2020: Time to phase out mercury-added products has arrived

29 Nov 2019

Parties to the Minamata Convention are to phase out the use of products which contain mercury and to promote alternatives.

  • By 2020 the manufacture, import and export of mercury-added products is no longer allowed.
  • Parties agreed to advance the a framework to monitor the effectiveness of the Convention in order to strengthen its implementation
  • The Third meeting of the Conference of the Parties to the Minamata Convention on Mercury took place from 25 to 29 November in Geneva, Switzerland.

Geneva, 29 November 2019 - Parties to the Minamata Convention renewed their commitment to phasing out the use of products which contain mercury and to promote alternatives at the Third Conference of the Parties, that closed today in Geneva after a one-week meeting from 26 to 29 November 2019. Delegates representing 113 parties decided to undertake the review regarding the reduction on the use of mercury in manufactured products. Parties also agreed on how to use custom codes for mercury-added products that would permit to gather reliable information and therefore facilitate the control of trade in products containing mercury.

Mercury-added products have their days numbered. By 2020 the manufacture, import and export of batteries, switches, fluorescent lamps, cosmetics, pesticides, barometers and thermometers that do not meet agreed criteria is no longer allowed. The good news is that a wide range of safe and high-functioning alternatives to mercury-containing products have been developed. Thus, it’s just a matter of time before mercury-free alternatives fully replace their more toxic counterparts.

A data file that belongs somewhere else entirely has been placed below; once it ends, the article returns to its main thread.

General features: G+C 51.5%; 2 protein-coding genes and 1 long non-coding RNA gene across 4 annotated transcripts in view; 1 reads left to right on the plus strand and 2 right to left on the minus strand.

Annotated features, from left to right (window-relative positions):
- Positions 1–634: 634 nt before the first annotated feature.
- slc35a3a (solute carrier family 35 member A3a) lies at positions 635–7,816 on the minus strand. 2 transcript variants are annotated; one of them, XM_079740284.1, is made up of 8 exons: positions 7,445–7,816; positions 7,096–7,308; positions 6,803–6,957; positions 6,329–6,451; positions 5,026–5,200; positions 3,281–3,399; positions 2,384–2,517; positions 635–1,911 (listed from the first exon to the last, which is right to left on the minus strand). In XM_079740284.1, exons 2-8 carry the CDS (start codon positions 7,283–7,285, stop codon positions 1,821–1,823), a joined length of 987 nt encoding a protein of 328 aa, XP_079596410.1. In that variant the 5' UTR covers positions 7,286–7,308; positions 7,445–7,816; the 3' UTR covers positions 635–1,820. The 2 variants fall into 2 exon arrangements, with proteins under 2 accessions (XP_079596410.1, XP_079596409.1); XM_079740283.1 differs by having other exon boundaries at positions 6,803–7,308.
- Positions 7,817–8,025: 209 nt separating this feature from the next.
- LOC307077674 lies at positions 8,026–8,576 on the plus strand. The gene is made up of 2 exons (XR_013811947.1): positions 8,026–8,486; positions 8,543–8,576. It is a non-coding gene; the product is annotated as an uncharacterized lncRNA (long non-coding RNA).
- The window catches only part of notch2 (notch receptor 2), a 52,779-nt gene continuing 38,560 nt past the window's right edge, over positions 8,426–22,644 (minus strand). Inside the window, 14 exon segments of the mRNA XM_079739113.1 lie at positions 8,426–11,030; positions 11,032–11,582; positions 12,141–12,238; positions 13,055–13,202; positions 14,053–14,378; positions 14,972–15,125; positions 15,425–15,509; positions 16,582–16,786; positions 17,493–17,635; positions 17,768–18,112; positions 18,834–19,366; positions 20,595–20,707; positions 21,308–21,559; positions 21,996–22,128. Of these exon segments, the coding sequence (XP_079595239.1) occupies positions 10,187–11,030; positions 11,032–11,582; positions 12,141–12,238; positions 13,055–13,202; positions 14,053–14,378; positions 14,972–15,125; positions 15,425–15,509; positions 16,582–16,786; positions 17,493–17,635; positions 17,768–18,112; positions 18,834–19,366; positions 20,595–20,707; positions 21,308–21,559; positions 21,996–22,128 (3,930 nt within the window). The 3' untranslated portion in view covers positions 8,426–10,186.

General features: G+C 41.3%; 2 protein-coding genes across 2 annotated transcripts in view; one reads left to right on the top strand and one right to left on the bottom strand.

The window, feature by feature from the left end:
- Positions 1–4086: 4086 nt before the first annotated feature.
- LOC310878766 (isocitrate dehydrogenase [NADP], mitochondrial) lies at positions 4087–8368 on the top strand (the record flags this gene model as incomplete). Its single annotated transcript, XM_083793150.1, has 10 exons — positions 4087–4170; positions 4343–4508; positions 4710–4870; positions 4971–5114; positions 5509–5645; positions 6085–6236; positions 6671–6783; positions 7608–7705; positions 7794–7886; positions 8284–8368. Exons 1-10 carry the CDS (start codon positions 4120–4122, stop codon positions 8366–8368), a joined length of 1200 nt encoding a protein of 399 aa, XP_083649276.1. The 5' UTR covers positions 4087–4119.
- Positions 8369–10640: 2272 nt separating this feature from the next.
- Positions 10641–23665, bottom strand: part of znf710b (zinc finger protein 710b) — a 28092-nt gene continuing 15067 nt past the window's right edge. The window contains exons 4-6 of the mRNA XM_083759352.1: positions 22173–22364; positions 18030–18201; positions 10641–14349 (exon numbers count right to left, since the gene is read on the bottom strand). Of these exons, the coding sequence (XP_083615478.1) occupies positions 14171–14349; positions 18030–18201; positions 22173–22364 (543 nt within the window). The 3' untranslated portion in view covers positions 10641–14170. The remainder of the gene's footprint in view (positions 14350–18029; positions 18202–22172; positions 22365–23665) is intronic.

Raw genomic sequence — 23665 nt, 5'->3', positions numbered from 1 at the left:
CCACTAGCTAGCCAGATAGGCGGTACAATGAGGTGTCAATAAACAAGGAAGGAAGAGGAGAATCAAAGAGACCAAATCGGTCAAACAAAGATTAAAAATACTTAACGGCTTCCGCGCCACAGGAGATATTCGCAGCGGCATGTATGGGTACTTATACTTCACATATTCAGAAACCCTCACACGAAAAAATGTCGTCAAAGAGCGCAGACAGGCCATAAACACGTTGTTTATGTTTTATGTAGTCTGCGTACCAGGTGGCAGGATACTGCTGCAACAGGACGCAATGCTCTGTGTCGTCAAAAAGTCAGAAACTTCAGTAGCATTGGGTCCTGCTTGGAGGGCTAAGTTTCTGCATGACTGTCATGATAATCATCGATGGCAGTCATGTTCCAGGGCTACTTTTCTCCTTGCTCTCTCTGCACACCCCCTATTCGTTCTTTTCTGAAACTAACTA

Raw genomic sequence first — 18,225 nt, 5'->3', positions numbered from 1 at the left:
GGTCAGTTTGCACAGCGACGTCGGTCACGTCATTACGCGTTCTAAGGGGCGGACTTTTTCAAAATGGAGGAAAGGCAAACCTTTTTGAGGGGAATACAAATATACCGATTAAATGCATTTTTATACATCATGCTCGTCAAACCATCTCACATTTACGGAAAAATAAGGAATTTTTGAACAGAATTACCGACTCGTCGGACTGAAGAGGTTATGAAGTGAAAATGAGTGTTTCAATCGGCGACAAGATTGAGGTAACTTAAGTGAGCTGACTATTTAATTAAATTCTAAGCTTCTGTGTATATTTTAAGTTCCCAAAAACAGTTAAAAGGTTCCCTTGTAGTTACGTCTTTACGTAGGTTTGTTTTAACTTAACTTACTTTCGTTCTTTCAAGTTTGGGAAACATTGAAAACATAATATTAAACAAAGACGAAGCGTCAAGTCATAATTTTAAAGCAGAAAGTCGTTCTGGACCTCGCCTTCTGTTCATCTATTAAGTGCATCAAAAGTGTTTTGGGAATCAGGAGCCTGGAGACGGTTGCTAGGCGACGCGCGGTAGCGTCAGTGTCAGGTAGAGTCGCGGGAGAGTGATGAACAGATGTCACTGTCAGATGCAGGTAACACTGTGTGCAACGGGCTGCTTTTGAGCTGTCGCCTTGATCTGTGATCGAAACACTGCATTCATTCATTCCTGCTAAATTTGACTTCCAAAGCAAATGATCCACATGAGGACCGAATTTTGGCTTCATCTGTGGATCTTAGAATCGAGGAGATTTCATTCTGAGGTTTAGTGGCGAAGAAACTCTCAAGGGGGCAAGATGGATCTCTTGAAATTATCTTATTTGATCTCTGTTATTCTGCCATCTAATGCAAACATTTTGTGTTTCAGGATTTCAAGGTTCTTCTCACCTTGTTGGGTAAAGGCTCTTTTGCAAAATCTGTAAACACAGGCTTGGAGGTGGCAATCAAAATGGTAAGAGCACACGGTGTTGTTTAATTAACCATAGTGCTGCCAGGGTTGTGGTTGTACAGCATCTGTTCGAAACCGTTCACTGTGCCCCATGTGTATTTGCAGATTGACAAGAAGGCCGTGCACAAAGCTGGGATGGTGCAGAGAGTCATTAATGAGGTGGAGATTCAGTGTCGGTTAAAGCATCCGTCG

As it was emphasized during the opening session on Monday, the road map for effectiveness evaluation agreed at the second meeting of the Parties resulted now in a framework, which will help in defining how effective the Convention is by 2023.

“This COP has a key role to play in establishing the framework for the first evaluation of the effectiveness of the Convention, set for 2023. Strengthening legal frameworks and institutional capacity is also a basic requirement for the implementation of the Convention”, said Inger Andersen, the UN Environment Executive Director.

In the same line, the Executive Secretary of the Minamata Convention, Rossana Silva Repetto, admitted that “it is our common wish that the results of such evaluation reflect that our convention is proving to be effective. For this to happen, we need to work on the implementation of the convention at all levels in order to yield the fruits that indicate, in the data that will be collected, that we are on the right path towards attaining the objective that you, yourselves established for the Minamata Convention”.

Meanwhile, Parties have an obligation to submit their first national reports by December 2019 on the measures they have taken to implement a number of provisions of the Convention, on the effectiveness of such measures and on possible challenges in meeting the objectives of the Convention, as was agreed at the first meeting.

Other key decisions adopted at the Minamata COP3 include the programme of work and budget for the biennium 2020-2021, terms of reference for the Implementation and Compliance Committee, guidance on the management of contaminated sites, releases and waste thresholds. Parties reiterated their wish to continue to enhance cooperation with international organizations in areas of relevance to the Convention, towards the achievement of the 2030 Agenda for Sustainable Development Goals.